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Editorials

Corticosteroids for acute respiratory distress syndrome

BMJ 2008; 336 doi: https://doi.org/10.1136/bmj.39553.408924.80 (Published 01 May 2008) Cite this as: BMJ 2008;336:969
  1. Neill K J Adhikari, lecturer,
  2. Damon C Scales, assistant professor
  1. 1Department of Critical Care Medicine, Sunnybrook Health Sciences Centre, Toronto, ON, Canada M4N 3M5
  1. neill.adhikari{at}utoronto.ca

Avoid corticosteroids for prophylaxis; possibly use them for treatment

Acute respiratory distress syndrome (ARDS) is a major health problem, with the annual incidence in the United States approaching 200 000 cases.1 In the accompanying paper, Peter and colleagues present a systematic review and meta-analysis of nine randomised controlled trials (1073 patients) of corticosteroids for prevention and treatment of ARDS.2 ARDS is a form of severe respiratory failure resulting from direct pulmonary insults (for example, aspiration or pneumonia) or indirect systemic causes (for example, sepsis or trauma).3 This syndrome often has devastating consequences, such as the prolonged need for mechanical ventilation, a high probability of death, and long term physical and psychological sequelae in survivors. Treatment is unlikely to be successful in least developed countries because of limited critical care resources.4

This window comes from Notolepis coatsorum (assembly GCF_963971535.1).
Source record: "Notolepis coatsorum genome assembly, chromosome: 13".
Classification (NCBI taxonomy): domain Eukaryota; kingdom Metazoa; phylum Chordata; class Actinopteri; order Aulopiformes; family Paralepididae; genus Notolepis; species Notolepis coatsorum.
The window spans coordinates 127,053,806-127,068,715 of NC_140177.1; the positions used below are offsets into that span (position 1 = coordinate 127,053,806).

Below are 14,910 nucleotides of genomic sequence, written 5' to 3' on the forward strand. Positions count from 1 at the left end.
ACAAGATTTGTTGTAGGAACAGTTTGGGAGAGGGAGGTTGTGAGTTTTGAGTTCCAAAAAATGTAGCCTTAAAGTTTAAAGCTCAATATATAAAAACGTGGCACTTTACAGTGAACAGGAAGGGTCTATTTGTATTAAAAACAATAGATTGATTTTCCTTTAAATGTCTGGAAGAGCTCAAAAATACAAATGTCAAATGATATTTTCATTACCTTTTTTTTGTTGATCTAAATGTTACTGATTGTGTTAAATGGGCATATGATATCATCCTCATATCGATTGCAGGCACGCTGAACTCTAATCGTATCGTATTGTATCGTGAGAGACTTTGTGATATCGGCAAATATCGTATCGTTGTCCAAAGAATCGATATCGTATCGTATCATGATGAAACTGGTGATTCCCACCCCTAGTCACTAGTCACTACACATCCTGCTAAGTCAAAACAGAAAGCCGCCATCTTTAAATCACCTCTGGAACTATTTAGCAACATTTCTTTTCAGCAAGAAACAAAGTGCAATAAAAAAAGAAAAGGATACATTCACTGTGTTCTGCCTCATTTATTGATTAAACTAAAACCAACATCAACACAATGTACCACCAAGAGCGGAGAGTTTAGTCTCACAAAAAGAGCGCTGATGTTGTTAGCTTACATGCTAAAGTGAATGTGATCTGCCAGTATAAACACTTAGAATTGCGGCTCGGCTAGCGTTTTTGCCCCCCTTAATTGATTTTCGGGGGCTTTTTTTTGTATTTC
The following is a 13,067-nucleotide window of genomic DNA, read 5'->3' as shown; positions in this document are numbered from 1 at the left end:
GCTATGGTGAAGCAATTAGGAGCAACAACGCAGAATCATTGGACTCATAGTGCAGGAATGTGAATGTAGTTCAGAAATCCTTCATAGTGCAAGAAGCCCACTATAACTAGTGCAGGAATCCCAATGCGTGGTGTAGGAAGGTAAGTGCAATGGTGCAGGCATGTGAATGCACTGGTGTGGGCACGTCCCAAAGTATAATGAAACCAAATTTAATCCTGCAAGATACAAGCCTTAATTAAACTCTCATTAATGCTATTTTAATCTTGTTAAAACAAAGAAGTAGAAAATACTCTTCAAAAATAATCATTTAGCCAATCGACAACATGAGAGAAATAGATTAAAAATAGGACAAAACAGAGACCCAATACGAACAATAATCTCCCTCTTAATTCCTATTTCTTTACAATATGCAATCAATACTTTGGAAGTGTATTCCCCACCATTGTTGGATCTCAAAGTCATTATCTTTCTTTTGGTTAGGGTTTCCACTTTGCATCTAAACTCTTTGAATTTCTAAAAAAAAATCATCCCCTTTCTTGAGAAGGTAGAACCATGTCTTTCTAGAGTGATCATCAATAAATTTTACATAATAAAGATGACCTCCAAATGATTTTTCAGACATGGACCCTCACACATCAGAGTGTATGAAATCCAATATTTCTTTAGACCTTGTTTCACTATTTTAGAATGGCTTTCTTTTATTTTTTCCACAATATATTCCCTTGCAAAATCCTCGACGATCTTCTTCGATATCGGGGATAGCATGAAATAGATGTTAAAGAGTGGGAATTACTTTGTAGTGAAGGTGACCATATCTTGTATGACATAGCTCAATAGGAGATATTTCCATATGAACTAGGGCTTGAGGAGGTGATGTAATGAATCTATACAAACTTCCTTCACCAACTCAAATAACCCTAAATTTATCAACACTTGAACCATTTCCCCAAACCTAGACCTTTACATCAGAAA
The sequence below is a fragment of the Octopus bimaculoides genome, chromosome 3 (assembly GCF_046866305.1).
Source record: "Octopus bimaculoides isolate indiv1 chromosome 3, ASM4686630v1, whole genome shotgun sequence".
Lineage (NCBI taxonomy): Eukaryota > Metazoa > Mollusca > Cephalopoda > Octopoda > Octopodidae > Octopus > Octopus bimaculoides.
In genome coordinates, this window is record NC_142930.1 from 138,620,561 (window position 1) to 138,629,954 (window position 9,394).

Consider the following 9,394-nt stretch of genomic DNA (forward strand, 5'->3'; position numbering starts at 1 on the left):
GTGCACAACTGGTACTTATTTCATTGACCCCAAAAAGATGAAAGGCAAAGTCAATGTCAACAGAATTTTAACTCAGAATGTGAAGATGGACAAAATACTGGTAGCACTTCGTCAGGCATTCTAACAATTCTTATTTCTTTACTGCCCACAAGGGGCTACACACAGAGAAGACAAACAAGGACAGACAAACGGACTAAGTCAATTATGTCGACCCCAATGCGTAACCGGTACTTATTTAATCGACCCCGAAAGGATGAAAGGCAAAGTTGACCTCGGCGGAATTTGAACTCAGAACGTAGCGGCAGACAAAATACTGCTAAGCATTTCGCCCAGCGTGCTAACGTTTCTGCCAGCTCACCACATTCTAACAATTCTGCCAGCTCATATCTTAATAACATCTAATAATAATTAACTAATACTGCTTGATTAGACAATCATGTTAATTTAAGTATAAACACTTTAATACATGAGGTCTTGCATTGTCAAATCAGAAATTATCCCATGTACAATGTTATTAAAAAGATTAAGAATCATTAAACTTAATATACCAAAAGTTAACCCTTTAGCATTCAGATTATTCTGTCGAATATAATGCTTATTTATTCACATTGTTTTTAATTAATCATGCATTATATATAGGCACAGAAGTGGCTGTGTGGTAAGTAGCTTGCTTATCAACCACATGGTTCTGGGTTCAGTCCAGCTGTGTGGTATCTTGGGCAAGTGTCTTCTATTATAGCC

No effective drug treatments are available for ARDS,5 but corticosteroids have attracted attention because they have anti-inflammatory properties that are relevant to ARDS pathology. They reduce both leakage of fluid through the alveolar-capillary membrane and the adhesion of neutrophils to the capillary endothelium, and they modulate the balance between proinflammatory and anti-inflammatory genes.6 However, these physiological benefits are tempered by concerns about side effects, including infections and neuromuscular weakness.

Peter and colleagues analysed outcomes using Bayesian methods, which may be unfamiliar to some readers. Standard frequentist analysis of observed data generates a 95% confidence interval. This implies that if the study were repeated many times, 95% of the confidence intervals generated should contain the true (but unknown) population effect. Unlike these standard confidence intervals, which despite their name do not tell readers how “confident” to be in the observed results, Bayesian methods produce a 95% “credible interval,” which has a 95% probability of containing the population treatment effect.7 These methods also estimate the probability that the population treatment effect exceeds a specified threshold or falls within a specified interval.